This section captures experience pooled from within the DPC on what makes a good (and bad) policy. Use this to set off in the right direction for creating your new policy.

You may wish to summarize some of these points and other relevant requirements into a set of guiding principles to inform your writing of the policy – you can refer back to these throughout the process to ensure you are meeting the aims you set out.

What makes a good policy?

What makes a bad policy?

A document of 4–8 pages is easy to read and understand, especially for managers and colleagues not involved in digital preservation work on a daily basis.

A document that is overly lengthy, takes a long time to read or is hard to understand. This may become a barrier to the participation and support you might need to progress.

Uses language that is as concise as possible without jeopardizing the clarity and usefulness of the text – why use 10 words if you can say it in 5 without losing the meaning?

Trying to insert all input from all sources with no rigorous editorial control or reference to a template.

A document built on credible research and appreciation of context.

Trying to write the policy before all aspects of the environment are understood and all potential implications of implementing the policy have been examined.

A document that is clearly laid out using a logical sequence, hierarchy and appropriate formatting (bullet points, numbering etc.)

Dense text with long paragraphs with references and notes that detract from the readability of the document.

The policy is written in a style that is appropriate for the audience using clear and accessible language.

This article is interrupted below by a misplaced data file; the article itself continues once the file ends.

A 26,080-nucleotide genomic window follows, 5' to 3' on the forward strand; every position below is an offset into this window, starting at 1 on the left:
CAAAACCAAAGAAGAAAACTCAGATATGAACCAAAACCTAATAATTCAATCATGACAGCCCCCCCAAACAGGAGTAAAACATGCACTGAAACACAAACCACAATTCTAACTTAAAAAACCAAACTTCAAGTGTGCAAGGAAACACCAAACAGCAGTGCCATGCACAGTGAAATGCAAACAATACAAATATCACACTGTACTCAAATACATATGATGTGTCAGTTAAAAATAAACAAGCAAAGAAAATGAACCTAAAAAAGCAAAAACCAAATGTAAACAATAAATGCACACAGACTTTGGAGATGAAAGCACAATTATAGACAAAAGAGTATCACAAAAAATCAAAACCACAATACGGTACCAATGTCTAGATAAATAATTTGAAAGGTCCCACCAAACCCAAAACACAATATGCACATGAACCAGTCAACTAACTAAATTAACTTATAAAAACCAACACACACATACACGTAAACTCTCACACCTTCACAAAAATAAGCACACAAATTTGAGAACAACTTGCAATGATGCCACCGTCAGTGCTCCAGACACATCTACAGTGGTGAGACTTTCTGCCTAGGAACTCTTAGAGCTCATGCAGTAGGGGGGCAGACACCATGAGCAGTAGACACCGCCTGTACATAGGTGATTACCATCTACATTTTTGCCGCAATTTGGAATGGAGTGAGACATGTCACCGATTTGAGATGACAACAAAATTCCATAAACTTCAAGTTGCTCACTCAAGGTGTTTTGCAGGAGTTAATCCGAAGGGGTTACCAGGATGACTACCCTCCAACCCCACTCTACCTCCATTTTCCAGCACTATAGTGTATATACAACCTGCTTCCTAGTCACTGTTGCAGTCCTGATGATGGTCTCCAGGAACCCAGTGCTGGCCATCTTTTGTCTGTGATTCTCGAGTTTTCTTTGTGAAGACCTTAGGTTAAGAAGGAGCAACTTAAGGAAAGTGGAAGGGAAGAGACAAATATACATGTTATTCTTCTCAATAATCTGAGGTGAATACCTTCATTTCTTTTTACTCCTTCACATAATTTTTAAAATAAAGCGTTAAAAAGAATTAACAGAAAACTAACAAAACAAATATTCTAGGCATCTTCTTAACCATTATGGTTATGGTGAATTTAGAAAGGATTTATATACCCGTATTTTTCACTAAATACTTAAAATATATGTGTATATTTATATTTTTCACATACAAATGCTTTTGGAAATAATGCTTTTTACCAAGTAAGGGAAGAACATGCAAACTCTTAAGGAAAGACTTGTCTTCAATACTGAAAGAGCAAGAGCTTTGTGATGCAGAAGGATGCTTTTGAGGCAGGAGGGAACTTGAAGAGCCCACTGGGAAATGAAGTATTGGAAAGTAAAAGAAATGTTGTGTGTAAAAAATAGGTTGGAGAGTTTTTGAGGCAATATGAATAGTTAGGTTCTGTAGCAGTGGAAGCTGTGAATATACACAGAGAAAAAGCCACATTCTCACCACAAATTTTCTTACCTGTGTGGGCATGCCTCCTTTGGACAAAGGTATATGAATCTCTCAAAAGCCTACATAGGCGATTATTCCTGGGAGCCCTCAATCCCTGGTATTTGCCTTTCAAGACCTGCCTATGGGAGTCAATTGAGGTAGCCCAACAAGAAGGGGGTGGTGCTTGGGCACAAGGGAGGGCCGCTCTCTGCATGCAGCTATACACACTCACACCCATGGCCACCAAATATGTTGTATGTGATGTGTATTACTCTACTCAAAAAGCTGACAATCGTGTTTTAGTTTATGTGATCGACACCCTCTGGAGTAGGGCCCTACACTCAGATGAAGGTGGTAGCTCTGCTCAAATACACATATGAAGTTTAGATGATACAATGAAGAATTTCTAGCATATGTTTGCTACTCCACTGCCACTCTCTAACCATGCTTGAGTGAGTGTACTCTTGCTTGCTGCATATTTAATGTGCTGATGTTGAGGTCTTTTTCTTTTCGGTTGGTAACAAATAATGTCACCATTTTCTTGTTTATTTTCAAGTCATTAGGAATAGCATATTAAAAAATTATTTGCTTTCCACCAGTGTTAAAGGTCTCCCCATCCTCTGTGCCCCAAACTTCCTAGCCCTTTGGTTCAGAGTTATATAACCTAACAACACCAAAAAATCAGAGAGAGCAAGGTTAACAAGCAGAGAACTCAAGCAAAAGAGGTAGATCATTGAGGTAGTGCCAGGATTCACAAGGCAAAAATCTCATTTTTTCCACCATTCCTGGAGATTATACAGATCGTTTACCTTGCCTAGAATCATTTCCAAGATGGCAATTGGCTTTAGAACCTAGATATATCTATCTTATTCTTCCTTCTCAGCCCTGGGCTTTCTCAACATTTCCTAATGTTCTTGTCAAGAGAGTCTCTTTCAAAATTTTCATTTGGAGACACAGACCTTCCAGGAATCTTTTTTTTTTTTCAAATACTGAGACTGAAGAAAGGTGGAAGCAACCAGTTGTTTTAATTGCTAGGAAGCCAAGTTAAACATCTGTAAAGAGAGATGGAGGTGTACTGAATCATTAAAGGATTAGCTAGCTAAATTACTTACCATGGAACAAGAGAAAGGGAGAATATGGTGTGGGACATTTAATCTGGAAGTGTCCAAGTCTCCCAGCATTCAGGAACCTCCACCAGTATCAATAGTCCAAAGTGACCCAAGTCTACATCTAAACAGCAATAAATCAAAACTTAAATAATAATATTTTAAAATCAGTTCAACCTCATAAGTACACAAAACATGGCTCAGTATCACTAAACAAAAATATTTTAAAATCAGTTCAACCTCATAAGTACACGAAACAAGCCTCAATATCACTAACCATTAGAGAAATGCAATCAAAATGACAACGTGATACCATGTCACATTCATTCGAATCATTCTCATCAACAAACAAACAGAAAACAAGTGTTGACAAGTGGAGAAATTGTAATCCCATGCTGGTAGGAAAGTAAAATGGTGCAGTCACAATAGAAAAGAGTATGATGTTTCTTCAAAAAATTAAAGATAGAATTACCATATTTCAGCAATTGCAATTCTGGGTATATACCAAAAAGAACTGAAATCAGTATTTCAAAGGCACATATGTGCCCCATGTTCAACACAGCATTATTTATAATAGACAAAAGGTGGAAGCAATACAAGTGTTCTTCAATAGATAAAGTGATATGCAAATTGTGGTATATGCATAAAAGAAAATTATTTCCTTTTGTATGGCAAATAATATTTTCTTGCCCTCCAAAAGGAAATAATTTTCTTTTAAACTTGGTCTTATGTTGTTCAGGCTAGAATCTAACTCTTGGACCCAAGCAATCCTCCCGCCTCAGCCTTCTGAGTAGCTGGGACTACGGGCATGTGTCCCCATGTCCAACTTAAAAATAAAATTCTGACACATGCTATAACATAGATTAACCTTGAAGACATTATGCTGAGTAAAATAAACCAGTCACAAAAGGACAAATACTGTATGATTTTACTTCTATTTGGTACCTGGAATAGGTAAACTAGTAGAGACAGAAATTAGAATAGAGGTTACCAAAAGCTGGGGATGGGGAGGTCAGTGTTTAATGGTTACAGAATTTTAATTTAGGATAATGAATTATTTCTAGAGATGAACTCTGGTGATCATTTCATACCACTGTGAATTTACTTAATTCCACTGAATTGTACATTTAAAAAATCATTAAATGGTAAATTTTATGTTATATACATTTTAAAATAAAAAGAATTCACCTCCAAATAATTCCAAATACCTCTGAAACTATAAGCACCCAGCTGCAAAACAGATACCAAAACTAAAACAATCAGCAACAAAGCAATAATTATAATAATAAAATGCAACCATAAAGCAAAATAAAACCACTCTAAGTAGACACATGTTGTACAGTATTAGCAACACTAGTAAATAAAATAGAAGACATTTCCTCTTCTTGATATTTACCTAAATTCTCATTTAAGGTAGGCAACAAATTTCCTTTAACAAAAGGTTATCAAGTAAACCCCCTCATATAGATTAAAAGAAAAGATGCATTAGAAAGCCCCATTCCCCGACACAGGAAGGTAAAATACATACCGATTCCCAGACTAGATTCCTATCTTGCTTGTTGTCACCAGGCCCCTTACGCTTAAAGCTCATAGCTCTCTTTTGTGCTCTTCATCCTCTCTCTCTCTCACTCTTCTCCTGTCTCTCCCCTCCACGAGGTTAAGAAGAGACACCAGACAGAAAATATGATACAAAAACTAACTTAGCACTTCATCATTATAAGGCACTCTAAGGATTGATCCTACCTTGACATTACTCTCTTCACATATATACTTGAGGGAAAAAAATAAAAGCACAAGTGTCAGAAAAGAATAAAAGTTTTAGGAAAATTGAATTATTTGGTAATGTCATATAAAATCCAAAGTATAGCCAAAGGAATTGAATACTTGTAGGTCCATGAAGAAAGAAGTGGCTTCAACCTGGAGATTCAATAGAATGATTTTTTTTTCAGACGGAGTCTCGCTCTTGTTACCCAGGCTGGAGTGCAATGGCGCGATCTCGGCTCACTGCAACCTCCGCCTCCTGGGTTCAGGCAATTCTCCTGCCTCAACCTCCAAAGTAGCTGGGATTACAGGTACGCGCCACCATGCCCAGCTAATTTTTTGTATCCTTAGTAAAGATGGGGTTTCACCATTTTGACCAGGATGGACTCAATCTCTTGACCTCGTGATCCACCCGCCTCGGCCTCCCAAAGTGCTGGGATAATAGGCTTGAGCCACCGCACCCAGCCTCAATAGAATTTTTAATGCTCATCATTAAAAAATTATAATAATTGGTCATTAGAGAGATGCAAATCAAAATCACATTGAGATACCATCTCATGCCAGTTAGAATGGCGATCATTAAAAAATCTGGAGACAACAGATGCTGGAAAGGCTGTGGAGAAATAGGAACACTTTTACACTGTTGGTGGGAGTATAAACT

A reliance on jargon, acronyms and too much detail (which may put off non-specialist readers who may be key stakeholders).

Clearly references other, related, policy, strategy documents in the organization, and is formated using a house style.

A document that appears to be an isolated and anomalous policy with no apparent sanction or buy-in from the organization.

A policy that is aligned with the vision, mission and strategy of the organization.

A policy that is misaligned with the broader purpose of the organization.

It is up-to-date with an appropriate and clearly defined schedule for review.

So much detail (for example named tools, solutions and suppliers) that it quickly goes out of date, making the task of updating it onerous.

There is clear ownership of the policy at a high level within the organization.

Insufficient senior ‘buy-in’, resulting in a feeling that compliance and implementation of the policy is discretionary.

It is focused on a self-contained and logical single area of activity or requirement.

It covers too much ground and attempts to address other gaps in the policy landscape.

Includes a clear mechanism for enabling stakeholders to give input to the policy and suggest changes and improvements.

The finished policy is regarded as a finalized and static document.

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